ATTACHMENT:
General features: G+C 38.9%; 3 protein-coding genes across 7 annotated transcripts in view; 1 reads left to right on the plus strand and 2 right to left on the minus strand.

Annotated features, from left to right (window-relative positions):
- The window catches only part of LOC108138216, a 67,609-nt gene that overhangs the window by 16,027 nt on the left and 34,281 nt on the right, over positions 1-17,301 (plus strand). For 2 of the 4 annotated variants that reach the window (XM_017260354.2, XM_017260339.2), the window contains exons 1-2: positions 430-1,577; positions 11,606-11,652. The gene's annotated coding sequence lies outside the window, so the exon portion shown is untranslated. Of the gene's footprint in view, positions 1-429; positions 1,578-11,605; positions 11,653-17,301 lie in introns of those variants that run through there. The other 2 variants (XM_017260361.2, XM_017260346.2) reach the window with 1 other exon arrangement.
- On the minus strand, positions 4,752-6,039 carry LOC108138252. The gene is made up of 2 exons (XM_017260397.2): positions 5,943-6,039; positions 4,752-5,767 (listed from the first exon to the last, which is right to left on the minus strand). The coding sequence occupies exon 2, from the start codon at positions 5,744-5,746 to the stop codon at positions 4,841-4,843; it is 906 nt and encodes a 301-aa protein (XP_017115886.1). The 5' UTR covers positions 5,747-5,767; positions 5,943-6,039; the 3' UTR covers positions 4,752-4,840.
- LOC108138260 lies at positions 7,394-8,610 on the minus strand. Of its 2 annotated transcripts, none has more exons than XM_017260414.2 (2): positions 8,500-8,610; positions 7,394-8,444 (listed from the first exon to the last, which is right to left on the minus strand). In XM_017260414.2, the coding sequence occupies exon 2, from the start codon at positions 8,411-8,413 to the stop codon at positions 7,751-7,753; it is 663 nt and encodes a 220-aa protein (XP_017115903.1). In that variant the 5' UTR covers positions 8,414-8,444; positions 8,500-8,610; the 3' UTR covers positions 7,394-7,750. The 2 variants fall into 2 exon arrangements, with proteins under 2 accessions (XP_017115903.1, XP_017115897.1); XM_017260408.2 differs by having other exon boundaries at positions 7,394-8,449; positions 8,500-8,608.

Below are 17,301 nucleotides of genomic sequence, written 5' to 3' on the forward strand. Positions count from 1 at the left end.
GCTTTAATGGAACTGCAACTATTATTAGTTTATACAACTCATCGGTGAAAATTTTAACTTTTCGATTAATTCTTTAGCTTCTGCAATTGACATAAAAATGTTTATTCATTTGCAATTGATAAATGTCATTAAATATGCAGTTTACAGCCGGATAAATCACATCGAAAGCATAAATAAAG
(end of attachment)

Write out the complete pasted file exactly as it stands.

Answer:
General features: G+C 38.9%; 3 protein-coding genes across 7 annotated transcripts in view; 1 reads left to right on the plus strand and 2 right to left on the minus strand.

Annotated features, from left to right (window-relative positions):
- The window catches only part of LOC108138216, a 67,609-nt gene that overhangs the window by 16,027 nt on the left and 34,281 nt on the right, over positions 1-17,301 (plus strand). For 2 of the 4 annotated variants that reach the window (XM_017260354.2, XM_017260339.2), the window contains exons 1-2: positions 430-1,577; positions 11,606-11,652. The gene's annotated coding sequence lies outside the window, so the exon portion shown is untranslated. Of the gene's footprint in view, positions 1-429; positions 1,578-11,605; positions 11,653-17,301 lie in introns of those variants that run through there. The other 2 variants (XM_017260361.2, XM_017260346.2) reach the window with 1 other exon arrangement.
- On the minus strand, positions 4,752-6,039 carry LOC108138252. The gene is made up of 2 exons (XM_017260397.2): positions 5,943-6,039; positions 4,752-5,767 (listed from the first exon to the last, which is right to left on the minus strand). The coding sequence occupies exon 2, from the start codon at positions 5,744-5,746 to the stop codon at positions 4,841-4,843; it is 906 nt and encodes a 301-aa protein (XP_017115886.1). The 5' UTR covers positions 5,747-5,767; positions 5,943-6,039; the 3' UTR covers positions 4,752-4,840.
- LOC108138260 lies at positions 7,394-8,610 on the minus strand. Of its 2 annotated transcripts, none has more exons than XM_017260414.2 (2): positions 8,500-8,610; positions 7,394-8,444 (listed from the first exon to the last, which is right to left on the minus strand). In XM_017260414.2, the coding sequence occupies exon 2, from the start codon at positions 8,411-8,413 to the stop codon at positions 7,751-7,753; it is 663 nt and encodes a 220-aa protein (XP_017115903.1). In that variant the 5' UTR covers positions 8,414-8,444; positions 8,500-8,610; the 3' UTR covers positions 7,394-7,750. The 2 variants fall into 2 exon arrangements, with proteins under 2 accessions (XP_017115903.1, XP_017115897.1); XM_017260408.2 differs by having other exon boundaries at positions 7,394-8,449; positions 8,500-8,608.

Below are 17,301 nucleotides of genomic sequence, written 5' to 3' on the forward strand. Positions count from 1 at the left end.
GCTTTAATGGAACTGCAACTATTATTAGTTTATACAACTCATCGGTGAAAATTTTAACTTTTCGATTAATTCTTTAGCTTCTGCAATTGACATAAAAATGTTTATTCATTTGCAATTGATAAATGTCATTAAATATGCAGTTTACAGCCGGATAAATCACATCGAAAGCATAAATAAAG